But overall, I can't think of many nice things to say about the food at Norma, and that is after all the main bloody point of the place. At over £60 each I can think of far better Italian restaurants worth your wages - start at Bancone in Covent Garden, for a start, or perch at the bar in a Barrafina for some top-notch crudo - and all the salivating reviews would have left me genuinely questioning my sanity had I not shared the experience with five other people who can all corroborate the above, including, embarrassingly, an Italian native who I left that cold November night shaking his head sadly and repeating "Why would they put orange and mint in pork pasta? Why?". Why indeed. Why indeed.



Anonymous said...

Had exactly the same experience as you! Some fairly well done snacks and then jesus christ that orangey ragu with some seriously al dente pasta (and I'm someone who like my pasta al dente but this was properly chewy). If I never have to endure that flavour combination again I will die a happy man.

Anonymous said...

Why would you go there in the first place? All the wrong signs of an overworked, overthemed, instragamable, soulless, fake restaurant.

Unknown said...

Also...the guys behind the place have a great restaurant pedigree which made the whole experience even more bizarre and disappointing considering how bloody expensive it was

Alex C said...

Poor parents - the only time they're likely to see the outside world and it's wasted on that. At least you get to go back to the untold delights you've found recently found more or less whenever you like.

This article though, did get me wondering. I've had a number of dinners ar restaurants that should have been wonderful (David Bouley's 2 michelin starred New York restaurant springs to mind - that was a $400 car crash). If a meal starts going wrong I wonder how much of what one might have otherwise passed off as fine, starts being looked at in a bleaker light. By the second glaring error you're wary and by thr third you're actively looking out for things to be wrong.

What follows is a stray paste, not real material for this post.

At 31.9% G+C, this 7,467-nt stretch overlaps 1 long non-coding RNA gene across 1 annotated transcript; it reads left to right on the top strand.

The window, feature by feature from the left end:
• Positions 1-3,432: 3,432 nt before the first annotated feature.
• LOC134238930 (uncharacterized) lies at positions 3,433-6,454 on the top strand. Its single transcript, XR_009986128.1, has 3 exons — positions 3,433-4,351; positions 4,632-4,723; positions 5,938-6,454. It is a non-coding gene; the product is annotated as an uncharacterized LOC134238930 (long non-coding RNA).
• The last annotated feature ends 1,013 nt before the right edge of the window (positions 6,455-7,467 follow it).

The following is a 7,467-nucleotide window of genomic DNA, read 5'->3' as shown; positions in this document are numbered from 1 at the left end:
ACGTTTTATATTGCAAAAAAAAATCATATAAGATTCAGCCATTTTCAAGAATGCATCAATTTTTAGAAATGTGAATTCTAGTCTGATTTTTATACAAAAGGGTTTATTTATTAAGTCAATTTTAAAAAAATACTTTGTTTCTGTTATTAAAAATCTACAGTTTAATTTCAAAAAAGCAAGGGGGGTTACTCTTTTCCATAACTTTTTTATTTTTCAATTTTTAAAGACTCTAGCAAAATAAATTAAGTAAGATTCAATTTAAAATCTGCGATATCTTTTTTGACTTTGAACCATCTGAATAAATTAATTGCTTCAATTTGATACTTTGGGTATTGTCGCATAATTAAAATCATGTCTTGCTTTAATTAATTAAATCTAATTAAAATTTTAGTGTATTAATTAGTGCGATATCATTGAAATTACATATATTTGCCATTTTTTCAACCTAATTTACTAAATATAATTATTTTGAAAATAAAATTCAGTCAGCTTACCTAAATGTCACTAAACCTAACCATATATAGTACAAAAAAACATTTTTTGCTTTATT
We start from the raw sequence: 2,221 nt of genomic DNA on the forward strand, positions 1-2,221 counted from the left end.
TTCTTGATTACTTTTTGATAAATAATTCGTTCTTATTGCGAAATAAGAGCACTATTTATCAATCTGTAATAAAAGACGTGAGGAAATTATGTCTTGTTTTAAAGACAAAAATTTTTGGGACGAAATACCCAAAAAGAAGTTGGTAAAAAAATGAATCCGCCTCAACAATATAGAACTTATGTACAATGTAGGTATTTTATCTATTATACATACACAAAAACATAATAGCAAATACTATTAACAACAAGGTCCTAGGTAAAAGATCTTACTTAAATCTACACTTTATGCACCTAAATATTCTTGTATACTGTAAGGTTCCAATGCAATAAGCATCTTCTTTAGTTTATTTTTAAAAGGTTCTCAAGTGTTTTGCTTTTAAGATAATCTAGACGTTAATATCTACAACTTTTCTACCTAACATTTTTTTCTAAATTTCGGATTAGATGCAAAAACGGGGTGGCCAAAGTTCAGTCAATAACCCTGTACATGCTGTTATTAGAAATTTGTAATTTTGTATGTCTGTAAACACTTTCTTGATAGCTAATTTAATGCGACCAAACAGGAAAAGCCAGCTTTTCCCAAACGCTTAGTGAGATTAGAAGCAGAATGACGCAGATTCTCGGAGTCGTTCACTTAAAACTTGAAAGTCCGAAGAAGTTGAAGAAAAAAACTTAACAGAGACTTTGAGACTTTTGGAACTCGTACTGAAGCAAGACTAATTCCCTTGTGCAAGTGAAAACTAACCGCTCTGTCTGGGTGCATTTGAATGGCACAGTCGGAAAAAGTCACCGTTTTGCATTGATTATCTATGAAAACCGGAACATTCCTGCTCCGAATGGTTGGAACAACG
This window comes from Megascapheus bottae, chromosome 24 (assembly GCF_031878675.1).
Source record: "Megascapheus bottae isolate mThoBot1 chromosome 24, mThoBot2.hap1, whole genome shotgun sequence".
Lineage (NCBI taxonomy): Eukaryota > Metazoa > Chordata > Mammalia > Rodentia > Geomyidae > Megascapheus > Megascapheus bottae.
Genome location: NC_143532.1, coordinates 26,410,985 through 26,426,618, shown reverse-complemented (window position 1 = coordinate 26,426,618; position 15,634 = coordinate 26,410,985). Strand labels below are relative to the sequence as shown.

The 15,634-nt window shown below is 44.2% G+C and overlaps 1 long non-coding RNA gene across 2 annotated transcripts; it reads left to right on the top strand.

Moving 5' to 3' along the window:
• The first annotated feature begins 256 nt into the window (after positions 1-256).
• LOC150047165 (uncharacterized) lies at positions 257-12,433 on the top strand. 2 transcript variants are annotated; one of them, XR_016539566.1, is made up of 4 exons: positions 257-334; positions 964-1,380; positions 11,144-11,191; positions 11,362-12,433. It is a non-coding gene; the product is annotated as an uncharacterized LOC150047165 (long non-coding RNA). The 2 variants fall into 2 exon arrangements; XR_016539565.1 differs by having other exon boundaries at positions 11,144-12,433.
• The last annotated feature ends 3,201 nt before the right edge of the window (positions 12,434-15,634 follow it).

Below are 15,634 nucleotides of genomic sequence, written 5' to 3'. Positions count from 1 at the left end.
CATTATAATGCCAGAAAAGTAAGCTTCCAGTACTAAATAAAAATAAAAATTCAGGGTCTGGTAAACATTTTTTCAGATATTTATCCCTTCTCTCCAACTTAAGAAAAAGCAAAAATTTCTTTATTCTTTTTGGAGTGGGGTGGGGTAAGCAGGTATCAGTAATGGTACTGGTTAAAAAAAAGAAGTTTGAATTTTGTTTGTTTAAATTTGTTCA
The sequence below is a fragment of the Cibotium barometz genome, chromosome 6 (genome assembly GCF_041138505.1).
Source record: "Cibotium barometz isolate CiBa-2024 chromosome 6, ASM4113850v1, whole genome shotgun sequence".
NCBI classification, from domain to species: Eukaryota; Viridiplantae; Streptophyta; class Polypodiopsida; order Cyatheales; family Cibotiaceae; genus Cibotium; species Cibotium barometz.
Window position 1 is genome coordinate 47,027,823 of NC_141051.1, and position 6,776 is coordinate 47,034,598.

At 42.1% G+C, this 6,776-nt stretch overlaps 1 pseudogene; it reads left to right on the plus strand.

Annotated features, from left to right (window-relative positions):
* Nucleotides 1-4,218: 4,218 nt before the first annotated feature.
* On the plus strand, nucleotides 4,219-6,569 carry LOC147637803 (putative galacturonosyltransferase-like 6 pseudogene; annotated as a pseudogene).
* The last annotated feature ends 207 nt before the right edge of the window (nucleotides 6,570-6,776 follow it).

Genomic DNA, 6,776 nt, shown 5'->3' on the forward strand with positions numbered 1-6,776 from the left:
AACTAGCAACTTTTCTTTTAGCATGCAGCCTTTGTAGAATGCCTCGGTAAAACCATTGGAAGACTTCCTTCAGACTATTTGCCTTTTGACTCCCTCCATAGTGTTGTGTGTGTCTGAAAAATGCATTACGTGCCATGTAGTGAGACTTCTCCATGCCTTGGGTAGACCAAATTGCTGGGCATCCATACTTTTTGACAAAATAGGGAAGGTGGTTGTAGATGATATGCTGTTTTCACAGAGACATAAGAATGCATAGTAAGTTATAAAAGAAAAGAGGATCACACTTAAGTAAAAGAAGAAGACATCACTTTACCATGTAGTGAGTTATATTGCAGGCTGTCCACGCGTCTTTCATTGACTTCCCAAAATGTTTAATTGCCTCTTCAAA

Possibly Chris is professional enough to be permantly objective in his opinion, but I'm just out for a good time so usually just try to enjoy myself, trying to be actively delighted by what I'm buying (or what's the point in spending all this money when the food and wine are usually pretty good at home).

By the way your parent friends should embrace the bit where they can take the kid out with them at night and it sleeps peacefully - later on they have to leave it at home with a baby sitter and will already be £30-50 down on the night before the first Negroni is poured... When that moment arraves the food had bloody well better be good. Also, there had better be plenty of wine.

Happy birthday by the way.

Anonymous said...

Had a similar experience very recently, but paired with pretty lacklustre service which then tipped the whole thing (I was celebrating my birthday as well) into a downward spiral.

Pleb said...

Sounds grim...but still managed to score 5/10? Shouldn't 5, on a scale of 1 to 10, be about average?